The reason I did this in the Episcopal Church and not a Roman Catholic one is that, for nearly a year, I have been attending my local Anglo-Catholic parish. St. John’s, Bellefonte, has been a tremendously edifying community. Indeed, it is the only parish where I have felt genuinely wanted, and not simply tolerated. I started attending last summer in the midst of a very deep spiritual crisis. This crisis, which had been percolating off and on since August of 2018, was one that, had I stayed a churchgoing Roman, would certainly have caused me to leave Christianity altogether. It was only by the grace of God that I found spiritual sustenance and safe harbor at St. John’s. It felt like escaping into fresh air from a very large building which is slowly filling with smoke, because an unchecked fire is raging in its wings. It felt like jumping into a lifeboat from a rather majestic cruise-ship that is sinking, even as people keep dancing and the band plays on. It felt like escaping to a beloved aunt from a bad mother who beats you mercilessly (even when you do what she says!) and denigrates you at every opportunity, taking every chance to remind you how much better your siblings are—all while claiming to love you. A mother who asks for tremendous sacrifices and gives no help to accomplish them. A mother who requires all until she forbids all, and forbids all until she requires all, and then demands you forget everything that came before. The Church is a bad mother, not just because of her many spiritual abuses, but precisely because she is inconsistent, all while claiming that such inconsistency is impossible! And who do we believe: the Church, or our lying eyes? 

I did not advertise my transition to regular worship in a TEC church because I wanted to see if I might find any reason to stay in Rome, both through my online interactions and when I went to Catholic Masses upon my visits home. But the hook that I was half-hoping would convince me to stay on the far side of the Tiber never appeared. If anything, I became even more convinced that I should leave. And then, as the day drew near and the details were finalized, I did not tell anyone because I did not want to risk losing my nerve in the face of the old psychological traps. But now that the deed is done, I can, like Ozymandias, explain my “master-stroke” a bit.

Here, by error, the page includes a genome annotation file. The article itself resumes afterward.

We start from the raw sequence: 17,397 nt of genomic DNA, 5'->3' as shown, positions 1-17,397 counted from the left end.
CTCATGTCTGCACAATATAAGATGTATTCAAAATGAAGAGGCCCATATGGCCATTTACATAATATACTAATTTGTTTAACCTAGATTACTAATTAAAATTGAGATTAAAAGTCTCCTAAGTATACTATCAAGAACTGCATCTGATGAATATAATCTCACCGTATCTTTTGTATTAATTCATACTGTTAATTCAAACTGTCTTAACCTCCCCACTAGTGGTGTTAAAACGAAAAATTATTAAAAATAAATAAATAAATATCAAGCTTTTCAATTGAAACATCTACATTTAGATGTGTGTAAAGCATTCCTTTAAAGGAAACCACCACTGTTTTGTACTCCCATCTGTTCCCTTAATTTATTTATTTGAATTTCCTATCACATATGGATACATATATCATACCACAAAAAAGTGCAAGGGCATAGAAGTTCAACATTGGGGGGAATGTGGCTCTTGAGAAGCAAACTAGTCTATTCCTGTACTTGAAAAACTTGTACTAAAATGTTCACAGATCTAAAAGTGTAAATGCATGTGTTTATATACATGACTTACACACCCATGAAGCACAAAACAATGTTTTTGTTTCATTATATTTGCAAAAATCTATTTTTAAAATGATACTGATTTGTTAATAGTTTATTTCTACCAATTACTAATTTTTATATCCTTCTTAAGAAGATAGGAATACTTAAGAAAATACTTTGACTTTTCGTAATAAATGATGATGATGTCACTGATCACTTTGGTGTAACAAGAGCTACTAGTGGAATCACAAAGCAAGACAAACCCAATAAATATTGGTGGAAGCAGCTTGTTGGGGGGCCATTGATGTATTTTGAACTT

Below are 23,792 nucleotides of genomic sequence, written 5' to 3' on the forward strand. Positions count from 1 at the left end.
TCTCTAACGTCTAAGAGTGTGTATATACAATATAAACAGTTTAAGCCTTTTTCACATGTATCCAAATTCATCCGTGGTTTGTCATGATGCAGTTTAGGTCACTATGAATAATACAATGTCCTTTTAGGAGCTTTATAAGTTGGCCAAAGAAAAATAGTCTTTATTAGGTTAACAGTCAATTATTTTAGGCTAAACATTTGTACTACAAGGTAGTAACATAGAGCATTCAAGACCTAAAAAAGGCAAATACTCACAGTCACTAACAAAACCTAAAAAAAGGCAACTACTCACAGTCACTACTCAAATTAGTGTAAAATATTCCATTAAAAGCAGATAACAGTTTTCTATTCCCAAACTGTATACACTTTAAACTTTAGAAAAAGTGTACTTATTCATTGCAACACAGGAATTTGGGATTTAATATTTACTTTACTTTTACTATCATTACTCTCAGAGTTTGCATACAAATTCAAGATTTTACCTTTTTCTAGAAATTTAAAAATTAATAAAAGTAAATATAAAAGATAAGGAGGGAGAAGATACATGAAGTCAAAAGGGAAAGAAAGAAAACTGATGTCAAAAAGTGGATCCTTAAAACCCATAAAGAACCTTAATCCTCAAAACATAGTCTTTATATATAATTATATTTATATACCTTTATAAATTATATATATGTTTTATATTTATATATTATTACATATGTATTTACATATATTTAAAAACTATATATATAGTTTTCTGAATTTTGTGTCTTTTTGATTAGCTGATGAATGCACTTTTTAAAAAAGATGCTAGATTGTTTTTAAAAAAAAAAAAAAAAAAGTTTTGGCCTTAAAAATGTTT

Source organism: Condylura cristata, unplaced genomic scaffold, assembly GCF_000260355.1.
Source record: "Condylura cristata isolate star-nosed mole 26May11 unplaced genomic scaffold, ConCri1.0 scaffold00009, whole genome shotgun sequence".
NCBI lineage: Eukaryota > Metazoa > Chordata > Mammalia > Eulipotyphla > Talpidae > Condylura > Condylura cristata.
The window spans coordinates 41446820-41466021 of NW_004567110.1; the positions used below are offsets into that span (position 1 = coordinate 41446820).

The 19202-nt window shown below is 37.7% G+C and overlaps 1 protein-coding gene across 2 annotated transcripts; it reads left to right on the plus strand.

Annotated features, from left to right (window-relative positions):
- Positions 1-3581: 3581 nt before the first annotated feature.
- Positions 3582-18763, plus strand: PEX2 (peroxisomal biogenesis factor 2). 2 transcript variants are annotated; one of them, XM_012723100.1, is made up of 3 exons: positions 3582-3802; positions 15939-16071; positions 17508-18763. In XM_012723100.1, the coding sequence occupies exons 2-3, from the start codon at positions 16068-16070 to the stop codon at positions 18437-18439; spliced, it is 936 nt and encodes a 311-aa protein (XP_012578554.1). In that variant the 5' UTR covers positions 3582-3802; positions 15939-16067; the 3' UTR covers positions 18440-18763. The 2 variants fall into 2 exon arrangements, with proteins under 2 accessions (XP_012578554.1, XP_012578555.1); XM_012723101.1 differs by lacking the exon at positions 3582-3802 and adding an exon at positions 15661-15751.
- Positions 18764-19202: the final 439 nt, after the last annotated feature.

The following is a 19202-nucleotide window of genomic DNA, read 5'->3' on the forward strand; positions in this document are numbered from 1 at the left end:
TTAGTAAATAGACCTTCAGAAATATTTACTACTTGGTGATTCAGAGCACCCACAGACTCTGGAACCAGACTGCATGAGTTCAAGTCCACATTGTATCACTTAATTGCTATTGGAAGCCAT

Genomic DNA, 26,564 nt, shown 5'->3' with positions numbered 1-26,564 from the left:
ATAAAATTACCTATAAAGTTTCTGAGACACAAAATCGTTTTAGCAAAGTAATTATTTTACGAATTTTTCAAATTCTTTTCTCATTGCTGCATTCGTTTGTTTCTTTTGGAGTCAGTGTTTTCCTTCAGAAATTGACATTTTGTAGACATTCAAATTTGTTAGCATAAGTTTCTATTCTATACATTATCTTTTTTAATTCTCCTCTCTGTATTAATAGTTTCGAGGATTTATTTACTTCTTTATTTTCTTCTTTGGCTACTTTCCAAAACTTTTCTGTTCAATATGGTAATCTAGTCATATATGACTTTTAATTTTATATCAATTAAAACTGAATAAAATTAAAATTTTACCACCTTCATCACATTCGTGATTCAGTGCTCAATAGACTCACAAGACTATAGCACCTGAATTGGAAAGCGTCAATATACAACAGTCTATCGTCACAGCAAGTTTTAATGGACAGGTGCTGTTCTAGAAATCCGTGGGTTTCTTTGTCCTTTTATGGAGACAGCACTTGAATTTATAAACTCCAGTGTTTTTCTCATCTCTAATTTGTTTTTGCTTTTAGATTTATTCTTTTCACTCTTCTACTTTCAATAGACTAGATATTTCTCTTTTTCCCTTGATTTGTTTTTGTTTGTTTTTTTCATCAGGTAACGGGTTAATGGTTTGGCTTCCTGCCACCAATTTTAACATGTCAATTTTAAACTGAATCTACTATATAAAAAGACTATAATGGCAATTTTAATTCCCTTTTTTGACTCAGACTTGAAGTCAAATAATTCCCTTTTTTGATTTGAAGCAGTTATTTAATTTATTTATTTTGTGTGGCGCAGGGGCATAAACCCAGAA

I have never written the story of my conversion to Roman Catholicism; somehow, describing my loss of faith is even harder. I am not going to do that here. This is not my Apologia Pro Vita Sua. And I am not here to write a Chick Tract; I remain grateful for much of what I received in the Church of Rome in happier days. I know that no matter what I say, it will not be adequate to describe my own sense of disillusionment, of loss, of bitterness. And I know that, even were I to express at great length, with reason and evidence, all of my historical and theological misgivings about the post-Vatican I Papal Church, or my serious doubts engendered by the still-unresolved Silverstream scandal and similar cases, it would still not matter; many of you will attribute everything to my personal life. So be it.